We all have our gaming white whales; the games we’ve always wanted to play but never got the chance to. One of the biggest examples I can think of for myself is The 7th Guest. It’s a title I always wanted to experience as a kid but never had the chance to. I was ecstatic when the VR remake was announced, especially since it was so out of left field.
I could have gone back whenever I wanted and played the original, of course. It’s available to purchase for modern computers. But so much of what made The 7th Guest stand out back when it first released was how revolutionary it was at the time. The novelty just wouldn’t be the same.
A remake built from the ground up exclusively for VR seemed like the perfect way for me to finally play through the game with the same sense of wonder I would have had as a kid. And luckily, it's a great choice for the Quest 3 and other VR headsets.
Afterlife of the party
The 7th Guest has a simple mystery setup: six strangers are invited to a creepy mansion by its strange owner, only to all wind up dead by morning. The story played out through campy FMV sequences when players successfully solve puzzles. And when I say campy, I mean high school drama club capital-C camp. Actors were chroma-keyed onto the pre-rendered backgrounds and took turns chewing the scenery as eccentric and flamboyant characters. It’s great!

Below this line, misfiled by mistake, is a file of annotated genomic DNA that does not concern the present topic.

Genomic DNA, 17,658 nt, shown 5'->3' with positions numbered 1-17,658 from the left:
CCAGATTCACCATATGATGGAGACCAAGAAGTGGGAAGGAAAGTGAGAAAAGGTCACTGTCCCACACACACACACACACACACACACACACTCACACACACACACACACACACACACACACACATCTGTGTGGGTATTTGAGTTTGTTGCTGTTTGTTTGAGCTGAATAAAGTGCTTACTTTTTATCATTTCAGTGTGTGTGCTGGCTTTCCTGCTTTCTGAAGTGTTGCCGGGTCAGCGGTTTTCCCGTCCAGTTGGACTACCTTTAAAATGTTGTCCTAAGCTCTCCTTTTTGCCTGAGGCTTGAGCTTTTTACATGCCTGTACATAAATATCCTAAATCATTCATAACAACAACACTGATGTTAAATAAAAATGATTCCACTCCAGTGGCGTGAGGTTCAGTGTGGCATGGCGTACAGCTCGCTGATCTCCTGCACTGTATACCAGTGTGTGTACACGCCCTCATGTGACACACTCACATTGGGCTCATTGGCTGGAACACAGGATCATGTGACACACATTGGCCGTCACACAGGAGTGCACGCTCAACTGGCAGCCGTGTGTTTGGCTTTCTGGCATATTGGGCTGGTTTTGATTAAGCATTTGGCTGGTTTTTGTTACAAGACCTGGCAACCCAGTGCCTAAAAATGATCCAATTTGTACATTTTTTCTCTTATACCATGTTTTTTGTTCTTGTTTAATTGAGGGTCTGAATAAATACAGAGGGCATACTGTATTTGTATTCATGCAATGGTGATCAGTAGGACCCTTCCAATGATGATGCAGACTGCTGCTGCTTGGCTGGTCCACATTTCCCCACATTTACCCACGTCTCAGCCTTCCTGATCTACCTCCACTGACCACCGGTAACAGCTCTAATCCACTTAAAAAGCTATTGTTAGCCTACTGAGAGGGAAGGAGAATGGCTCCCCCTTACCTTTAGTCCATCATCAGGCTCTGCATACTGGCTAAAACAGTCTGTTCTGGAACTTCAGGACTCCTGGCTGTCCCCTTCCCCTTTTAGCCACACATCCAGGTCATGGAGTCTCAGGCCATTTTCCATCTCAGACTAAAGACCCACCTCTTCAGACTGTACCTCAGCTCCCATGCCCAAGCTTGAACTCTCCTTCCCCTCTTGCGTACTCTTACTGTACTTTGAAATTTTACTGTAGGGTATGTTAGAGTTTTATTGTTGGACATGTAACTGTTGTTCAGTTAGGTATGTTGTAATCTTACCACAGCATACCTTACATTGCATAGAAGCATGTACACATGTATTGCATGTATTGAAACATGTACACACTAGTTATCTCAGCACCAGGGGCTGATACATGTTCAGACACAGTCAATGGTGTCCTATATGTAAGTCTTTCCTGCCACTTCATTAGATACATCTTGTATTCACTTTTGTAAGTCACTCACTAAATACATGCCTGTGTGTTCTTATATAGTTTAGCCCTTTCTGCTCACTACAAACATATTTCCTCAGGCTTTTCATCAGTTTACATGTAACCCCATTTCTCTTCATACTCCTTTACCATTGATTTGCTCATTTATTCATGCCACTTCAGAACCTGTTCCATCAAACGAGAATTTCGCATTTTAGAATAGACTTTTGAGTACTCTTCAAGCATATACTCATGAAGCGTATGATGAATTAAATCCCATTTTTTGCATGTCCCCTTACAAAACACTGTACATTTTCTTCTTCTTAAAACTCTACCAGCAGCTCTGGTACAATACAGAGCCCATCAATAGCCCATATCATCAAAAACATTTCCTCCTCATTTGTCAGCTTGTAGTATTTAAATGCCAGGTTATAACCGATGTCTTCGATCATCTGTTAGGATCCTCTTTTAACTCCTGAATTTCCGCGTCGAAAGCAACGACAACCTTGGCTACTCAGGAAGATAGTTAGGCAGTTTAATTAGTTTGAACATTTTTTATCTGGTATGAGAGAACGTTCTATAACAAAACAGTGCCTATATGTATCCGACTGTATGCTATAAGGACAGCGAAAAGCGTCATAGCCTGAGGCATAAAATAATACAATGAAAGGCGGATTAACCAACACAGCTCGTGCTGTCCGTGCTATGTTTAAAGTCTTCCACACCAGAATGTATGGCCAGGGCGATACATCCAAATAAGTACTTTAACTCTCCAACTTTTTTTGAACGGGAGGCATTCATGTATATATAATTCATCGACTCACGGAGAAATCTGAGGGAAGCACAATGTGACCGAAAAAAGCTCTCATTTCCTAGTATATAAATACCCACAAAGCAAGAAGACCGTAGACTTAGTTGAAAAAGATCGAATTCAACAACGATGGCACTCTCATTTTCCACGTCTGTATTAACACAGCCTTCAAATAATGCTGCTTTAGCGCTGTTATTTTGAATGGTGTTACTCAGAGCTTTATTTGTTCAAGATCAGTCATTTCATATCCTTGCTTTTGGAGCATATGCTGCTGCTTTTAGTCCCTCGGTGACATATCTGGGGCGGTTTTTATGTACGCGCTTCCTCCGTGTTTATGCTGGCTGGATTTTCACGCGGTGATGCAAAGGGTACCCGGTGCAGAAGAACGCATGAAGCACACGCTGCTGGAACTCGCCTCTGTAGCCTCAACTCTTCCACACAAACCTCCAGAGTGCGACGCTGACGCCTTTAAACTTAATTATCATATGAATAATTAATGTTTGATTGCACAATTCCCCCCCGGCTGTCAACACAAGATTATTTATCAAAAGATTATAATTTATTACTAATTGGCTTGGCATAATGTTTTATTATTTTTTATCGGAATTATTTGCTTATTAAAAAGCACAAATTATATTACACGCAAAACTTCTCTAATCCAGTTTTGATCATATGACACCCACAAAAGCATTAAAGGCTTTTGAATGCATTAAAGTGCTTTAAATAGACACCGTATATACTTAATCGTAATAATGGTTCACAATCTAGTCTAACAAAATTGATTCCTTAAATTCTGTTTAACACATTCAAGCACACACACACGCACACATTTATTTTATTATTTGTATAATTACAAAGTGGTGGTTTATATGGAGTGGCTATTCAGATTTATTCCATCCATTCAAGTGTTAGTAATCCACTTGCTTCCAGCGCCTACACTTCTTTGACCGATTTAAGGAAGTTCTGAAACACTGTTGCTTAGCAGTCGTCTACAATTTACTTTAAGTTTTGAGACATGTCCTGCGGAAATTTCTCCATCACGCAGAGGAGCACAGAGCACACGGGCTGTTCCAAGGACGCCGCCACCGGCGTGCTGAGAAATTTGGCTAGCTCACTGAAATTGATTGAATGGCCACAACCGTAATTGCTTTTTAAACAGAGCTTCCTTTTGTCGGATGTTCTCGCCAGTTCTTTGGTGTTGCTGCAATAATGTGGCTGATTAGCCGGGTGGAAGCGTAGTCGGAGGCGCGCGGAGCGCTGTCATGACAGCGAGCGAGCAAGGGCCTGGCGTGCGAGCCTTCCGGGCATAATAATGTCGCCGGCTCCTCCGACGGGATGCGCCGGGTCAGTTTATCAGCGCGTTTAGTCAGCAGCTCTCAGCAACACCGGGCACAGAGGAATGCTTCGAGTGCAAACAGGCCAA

I was really concerned this would be lost in the remake. The campy charm just wouldn’t come through the same way with animated characters and flat cutscenes in a VR game are too jarring. But Vertigo Studios managed to find a great solution by having FMVs in this new three-dimensional space through volumetric video.
Now, you can walk all around — or even right through — the ghostly FMV sequences as they’re played out before you in real time. It’s a really smart way to do something unique with VR and preserve the identity of the original game at the same time. And while the camp is toned down just a smidge, there’s enough intentional over-acting from the new cast to successfully achieve that Vincent Price horror movie vibe.
Escape room (and doom)
Unsurprisingly, puzzles are where The 7th Guest really shines. Every puzzle has been completely redone for VR, though some do have callbacks to the original game, such as the one in the dining room. In the original, you had to slice a huge sheet cake evenly to ensure each guest had a piece with the same symbols; now, rather than cutting cake, you have to divide plaques on a cake cover.
These puzzles are great for the most part and are very similar to what you’d solve in escape room-type games. They rarely felt too hard, though some in the later chapters proved to be a headache for me. A few are pretty ingenious for VR. There’s an entire room where the main gimmick involves teleporting your hand through portals, and it’s an absolute blast that wouldn't be as satisfying outside of virtual reality.